Within the structure of today’s society one is lucky if the traffic jam on I-10 forces the autopilot to take the passenger seat while you take back roads through neighborhoods so that the day can begin on time. Rush through Burger King, scarf down the fries, and inhale the coffee that keeps you going through the day; so you can get home and go through the Tuesday night routine of making dinner, watching the five o clock news while doing a load of whites which has your good blouse for the parent teacher conference tomorrow. Family dinner. Homework. Bed.
Busy. A word well versed in the vocabulary of Isabelle. Waking at six thirty AM, and arriving home at six thirty PM Monday through Thursday is my routine, with an hour drive each way to school, dance, then home, shower, dinner, homework, bed. Not to mention friends, dad’s house-mom’s house, little sister. Insanity is bound to occur. This is not to say that I do not enjoy my life or what I am doing. I love school, if I didn’t I would not be there for 60 hours a week. However, like anyone I can get caught up in my routine as a result of my scheduled days.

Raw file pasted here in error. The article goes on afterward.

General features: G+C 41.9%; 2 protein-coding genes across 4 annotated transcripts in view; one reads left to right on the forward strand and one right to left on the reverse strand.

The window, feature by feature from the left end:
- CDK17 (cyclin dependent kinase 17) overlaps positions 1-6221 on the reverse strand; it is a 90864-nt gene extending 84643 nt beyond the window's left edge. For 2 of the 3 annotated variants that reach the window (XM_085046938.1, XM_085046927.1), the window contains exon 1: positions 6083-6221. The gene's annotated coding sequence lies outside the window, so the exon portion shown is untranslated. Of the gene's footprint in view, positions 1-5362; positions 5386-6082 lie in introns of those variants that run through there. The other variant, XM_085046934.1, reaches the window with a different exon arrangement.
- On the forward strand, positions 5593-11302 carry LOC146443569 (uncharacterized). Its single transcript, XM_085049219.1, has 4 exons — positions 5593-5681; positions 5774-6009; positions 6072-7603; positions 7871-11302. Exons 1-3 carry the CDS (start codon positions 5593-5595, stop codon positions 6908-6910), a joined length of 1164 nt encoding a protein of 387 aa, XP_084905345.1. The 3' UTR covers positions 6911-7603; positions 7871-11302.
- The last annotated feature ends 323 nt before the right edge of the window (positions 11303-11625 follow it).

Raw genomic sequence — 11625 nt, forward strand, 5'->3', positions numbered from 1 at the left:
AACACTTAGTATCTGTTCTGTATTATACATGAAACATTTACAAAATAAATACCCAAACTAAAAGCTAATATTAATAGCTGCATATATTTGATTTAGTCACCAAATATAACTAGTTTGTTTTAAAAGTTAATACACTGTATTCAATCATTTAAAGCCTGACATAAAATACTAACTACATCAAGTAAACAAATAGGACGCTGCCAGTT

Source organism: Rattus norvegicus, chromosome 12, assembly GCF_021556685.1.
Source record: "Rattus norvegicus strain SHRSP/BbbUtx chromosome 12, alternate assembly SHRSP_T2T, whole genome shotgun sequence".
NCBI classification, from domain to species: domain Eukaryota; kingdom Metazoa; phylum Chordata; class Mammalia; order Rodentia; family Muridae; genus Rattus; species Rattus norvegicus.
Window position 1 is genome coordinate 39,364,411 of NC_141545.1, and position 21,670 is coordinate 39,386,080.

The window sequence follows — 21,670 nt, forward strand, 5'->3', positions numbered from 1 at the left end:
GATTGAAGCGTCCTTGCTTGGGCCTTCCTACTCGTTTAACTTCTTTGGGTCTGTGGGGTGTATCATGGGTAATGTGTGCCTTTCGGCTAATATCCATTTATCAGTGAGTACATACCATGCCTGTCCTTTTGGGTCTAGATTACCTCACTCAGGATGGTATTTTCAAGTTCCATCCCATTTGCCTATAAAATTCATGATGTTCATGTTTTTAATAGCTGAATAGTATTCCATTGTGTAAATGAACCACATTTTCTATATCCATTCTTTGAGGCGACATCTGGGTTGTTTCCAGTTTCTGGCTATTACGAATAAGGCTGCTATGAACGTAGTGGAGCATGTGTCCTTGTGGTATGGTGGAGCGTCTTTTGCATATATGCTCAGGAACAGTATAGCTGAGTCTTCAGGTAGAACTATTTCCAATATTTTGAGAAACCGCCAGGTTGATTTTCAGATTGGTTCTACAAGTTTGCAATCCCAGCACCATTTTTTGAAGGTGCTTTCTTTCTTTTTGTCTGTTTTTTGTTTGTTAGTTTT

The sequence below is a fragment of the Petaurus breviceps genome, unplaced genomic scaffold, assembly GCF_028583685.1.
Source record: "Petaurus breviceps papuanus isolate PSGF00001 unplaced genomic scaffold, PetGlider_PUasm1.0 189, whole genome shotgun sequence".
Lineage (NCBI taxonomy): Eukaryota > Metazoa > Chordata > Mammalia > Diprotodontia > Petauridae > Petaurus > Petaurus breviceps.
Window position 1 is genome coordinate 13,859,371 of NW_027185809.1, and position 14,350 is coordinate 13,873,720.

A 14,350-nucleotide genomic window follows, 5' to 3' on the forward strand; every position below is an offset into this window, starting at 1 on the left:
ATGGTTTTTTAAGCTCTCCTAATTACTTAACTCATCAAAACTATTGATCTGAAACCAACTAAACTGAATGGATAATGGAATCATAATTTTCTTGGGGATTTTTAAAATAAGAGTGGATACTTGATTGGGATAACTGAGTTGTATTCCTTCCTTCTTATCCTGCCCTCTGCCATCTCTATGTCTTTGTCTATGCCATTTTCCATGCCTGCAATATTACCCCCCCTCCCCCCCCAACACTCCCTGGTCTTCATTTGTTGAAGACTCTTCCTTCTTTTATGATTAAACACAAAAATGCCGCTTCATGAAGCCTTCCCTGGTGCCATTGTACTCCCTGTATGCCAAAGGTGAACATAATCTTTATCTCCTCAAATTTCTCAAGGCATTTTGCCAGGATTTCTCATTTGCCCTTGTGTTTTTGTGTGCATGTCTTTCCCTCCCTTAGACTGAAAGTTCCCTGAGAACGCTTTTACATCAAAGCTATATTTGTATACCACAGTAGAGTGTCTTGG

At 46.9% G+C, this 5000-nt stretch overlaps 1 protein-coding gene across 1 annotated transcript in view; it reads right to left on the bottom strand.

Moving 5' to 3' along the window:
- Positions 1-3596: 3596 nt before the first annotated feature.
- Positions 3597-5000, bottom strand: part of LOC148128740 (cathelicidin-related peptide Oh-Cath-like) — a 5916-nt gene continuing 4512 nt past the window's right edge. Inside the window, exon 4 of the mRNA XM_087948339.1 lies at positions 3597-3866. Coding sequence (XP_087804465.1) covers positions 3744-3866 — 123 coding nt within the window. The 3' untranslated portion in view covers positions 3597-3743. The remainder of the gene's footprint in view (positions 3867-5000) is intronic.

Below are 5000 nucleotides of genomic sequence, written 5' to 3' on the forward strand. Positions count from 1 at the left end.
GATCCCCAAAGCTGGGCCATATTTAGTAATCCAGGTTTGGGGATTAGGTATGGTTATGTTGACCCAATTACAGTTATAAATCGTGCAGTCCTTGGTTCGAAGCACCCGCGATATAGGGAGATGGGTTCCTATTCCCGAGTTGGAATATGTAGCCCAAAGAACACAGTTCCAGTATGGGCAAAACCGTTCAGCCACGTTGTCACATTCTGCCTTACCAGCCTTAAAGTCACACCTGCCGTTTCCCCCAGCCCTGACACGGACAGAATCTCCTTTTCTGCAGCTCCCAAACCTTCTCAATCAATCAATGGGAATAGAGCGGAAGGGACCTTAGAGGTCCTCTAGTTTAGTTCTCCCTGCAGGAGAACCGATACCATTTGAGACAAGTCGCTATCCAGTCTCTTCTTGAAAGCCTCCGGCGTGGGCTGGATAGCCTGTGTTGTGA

The saving grace comes to the rescue when I step outside of this ridged structure and play. When I pull over on my way to school to frolic in the flowers for five minutes, or sing a song at the top of my lungs while sitting at a red light. The sanity, if I am eligible to possess such a potent drug comes from the moments of spontaneity, when milkshakes, jungle gyms and mud fights take priority. It is because of these moments of pure excitement and madness that I am able to maintain a set schedule, a routine, something constant.
When I run in the august rain until my skin, clothes, and hair, surrender to the wet and my legs tire from running, I know I am alive. The feeling of passion in these moments is rejuvenating and reassuring that the life I am living is worthwhile and well spent.
I believe in spontaneity. I believe that anyone given a proper dose of spontaneous action will receive moments of bliss that would otherwise be overlooked as mundane.
When the autopilot of daily life takes the backseat, and I am able to escape the socially acceptable and let my wild side take over I feel alive. Spontaneity frees the crazy and keeps me sane. As sane as an eighteen year old girl with a desire for life can be.
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